Irony, in art, has to swing to exist. In the sense that I am using the word irony, there is an awareness, so pronounced as to be painful, of what has come before, an addressing of that burdensome infinite prelude, and in works of true ironic genius a toppling of it. Maybe music can be a way of illustrating my idea on this. Consider the Kingston Trio, that folk group that rode a general interest in folk music to massive popularity in the late 1950s and early 1960s; the Kingston Trio was not venturing into the realm of irony. The group’s orthodox approach to old folk music was similar in some ways to the way Ingres and David solemnly channeled their interpretation of classical art. By contrast, the playful, unorthodox, eventually electrified and amplified (and—by orthodox folkies—vilified) hijacking of folk forms by a young interloper born as Robert Zimmerman: now that was fucking Irony. Go a little later in music history, the mid-1970s, and compare, say, Boston or Styx to The Ramones. On one hand, the short history of rock was ossified in slick unreflective arena acrobatics; on the other hand, four otherwise useless hooligans channeled with ape-man simplicity and focus—and consciously embraced the bungling of, the transfiguring of—the sheer ecstasy of the short, sweet pop song. Johnny, Joey, Dee Dee, Tommy. Hallelujah irony.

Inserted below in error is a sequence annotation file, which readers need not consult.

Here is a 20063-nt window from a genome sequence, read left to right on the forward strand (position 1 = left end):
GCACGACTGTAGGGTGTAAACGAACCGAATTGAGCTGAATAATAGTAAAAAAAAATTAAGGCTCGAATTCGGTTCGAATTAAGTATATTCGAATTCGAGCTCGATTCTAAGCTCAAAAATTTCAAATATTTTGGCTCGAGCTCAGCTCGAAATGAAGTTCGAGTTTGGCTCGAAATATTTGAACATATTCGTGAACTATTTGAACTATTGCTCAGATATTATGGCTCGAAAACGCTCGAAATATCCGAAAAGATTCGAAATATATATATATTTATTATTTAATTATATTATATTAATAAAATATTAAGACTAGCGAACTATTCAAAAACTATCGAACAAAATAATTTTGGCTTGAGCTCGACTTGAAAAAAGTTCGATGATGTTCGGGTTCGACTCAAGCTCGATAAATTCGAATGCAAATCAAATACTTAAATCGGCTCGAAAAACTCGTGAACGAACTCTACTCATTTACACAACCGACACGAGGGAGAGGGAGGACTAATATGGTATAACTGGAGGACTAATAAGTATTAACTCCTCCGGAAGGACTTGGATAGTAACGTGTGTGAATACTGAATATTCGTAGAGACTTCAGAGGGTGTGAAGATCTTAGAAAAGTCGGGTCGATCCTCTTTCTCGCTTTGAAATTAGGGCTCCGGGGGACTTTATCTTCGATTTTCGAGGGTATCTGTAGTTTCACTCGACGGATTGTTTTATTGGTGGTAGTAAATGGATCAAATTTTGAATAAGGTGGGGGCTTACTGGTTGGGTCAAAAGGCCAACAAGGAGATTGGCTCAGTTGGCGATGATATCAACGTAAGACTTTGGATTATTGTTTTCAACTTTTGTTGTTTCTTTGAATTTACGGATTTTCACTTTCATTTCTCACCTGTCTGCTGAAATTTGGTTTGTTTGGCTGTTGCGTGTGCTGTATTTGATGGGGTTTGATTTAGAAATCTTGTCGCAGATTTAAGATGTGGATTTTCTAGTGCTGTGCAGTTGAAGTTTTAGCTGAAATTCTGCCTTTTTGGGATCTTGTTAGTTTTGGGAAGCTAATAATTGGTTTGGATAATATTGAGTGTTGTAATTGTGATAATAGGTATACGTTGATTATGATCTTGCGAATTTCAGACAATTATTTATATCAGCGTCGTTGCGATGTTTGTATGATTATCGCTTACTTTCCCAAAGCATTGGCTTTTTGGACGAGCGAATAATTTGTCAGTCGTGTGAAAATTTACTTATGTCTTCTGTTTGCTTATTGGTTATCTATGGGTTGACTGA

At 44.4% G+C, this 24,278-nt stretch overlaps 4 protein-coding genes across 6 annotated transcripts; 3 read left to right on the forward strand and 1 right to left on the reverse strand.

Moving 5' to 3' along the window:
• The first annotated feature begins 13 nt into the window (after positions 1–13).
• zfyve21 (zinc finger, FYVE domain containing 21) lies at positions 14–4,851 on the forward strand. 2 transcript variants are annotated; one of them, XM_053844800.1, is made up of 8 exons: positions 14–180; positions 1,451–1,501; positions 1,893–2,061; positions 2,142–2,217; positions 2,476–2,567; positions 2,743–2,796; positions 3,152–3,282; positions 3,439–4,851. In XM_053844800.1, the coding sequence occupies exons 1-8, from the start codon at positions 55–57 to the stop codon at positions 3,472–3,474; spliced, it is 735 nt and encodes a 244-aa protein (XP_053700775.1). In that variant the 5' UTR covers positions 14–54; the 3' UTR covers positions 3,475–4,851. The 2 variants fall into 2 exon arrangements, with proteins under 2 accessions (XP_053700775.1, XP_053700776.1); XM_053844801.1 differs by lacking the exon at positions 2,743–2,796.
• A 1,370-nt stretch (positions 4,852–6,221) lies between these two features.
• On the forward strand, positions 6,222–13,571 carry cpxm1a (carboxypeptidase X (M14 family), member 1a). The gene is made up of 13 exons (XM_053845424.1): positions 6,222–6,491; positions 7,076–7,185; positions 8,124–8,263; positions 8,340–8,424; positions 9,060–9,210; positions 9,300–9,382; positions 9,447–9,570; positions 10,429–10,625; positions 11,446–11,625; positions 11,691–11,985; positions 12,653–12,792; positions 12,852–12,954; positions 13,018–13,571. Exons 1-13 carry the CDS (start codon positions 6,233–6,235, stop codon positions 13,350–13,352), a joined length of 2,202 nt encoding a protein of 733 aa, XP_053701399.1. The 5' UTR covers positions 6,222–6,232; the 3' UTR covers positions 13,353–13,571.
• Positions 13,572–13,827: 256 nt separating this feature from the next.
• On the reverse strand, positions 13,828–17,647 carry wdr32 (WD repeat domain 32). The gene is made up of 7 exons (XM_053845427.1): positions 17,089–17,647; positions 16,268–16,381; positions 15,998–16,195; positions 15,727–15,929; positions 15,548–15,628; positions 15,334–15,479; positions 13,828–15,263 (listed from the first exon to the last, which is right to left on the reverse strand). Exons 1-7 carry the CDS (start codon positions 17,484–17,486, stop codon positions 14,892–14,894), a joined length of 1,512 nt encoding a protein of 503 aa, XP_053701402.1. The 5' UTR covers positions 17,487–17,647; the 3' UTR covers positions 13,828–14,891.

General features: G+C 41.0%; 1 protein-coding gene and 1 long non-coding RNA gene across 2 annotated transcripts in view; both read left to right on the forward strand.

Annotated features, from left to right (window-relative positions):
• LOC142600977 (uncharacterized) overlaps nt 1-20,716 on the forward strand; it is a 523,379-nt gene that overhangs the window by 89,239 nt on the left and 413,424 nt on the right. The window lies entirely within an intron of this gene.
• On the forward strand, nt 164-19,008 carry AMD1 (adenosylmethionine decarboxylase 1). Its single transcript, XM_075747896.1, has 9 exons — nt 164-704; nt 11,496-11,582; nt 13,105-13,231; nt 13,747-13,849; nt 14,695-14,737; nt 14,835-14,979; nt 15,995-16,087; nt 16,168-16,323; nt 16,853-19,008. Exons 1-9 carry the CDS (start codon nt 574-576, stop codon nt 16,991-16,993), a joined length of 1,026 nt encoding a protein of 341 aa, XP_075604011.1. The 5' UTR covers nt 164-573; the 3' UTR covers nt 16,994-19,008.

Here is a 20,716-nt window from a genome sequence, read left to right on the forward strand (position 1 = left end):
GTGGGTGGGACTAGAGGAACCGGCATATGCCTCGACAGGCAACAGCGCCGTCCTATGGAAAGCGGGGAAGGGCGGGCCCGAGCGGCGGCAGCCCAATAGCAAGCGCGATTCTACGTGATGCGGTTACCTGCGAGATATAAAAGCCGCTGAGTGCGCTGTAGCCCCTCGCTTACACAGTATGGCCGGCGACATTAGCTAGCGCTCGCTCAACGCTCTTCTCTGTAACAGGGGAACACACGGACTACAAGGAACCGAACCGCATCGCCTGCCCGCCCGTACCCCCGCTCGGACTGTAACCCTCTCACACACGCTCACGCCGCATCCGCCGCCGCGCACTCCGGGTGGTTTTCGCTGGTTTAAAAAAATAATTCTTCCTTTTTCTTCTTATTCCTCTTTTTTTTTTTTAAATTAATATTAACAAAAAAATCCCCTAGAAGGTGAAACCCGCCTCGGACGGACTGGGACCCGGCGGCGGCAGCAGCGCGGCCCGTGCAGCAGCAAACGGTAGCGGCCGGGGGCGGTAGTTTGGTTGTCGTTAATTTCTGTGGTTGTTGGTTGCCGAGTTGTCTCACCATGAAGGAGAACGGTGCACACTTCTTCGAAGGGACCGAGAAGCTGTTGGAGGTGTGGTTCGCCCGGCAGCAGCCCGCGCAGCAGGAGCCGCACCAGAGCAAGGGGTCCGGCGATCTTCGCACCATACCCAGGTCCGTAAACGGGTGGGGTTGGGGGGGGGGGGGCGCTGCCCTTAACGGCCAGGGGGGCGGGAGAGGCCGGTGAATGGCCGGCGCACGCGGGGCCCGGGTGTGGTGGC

Which brings us back to this Dick Sisler card, or more specifically the reckoning of it by Brendan C. Boyd and Fred C. Harris in The Great American Baseball Card Flipping, Trading and Bubble Gum Book. Anything I write about a baseball card, anything anyone ever writes about a baseball card, does so in the shadow of that book. It appeared in 1973 and though it has over the years attracted a cult following I believe it’s underappreciated. It seems at first glance to be a product of so-called “low art,” a jauntily cobbled together collection of baseball cards from the 1950s and 1960s accompanied by the authors’ brief descriptions of the cards. As those who have fallen in love with the book know, these descriptions are poignant, hilarious, eye-opening, and as narcotically enjoyable as the world’s greatest piece of bubble gum. Beyond the sum of its parts, however, there is in the book something altogether new. Though the sardonic, leveling gaze of the authors was not unknown in other parts of the fragmenting culture of the early 1970s, the book was among the first—and was the most hilarious and therefore effective—to puncture the long-prevailing classicism of baseball writing. Even as recently as the all-encompassing cultural hagiography of Mickey Mantle (more to come on this), baseball writing and baseball imagery was most commonly a hallowing of othwerworldy abilities and of the worship of these abilities and of boyhood itself, where this worship was the strongest. Boyd and Harris used the cards of their youth to level and to decimate and to puncture and—in brand new ways—to praise, to swing in a way baseball writing hadn’t swung before. I’ve read the book many times and it still makes me laugh.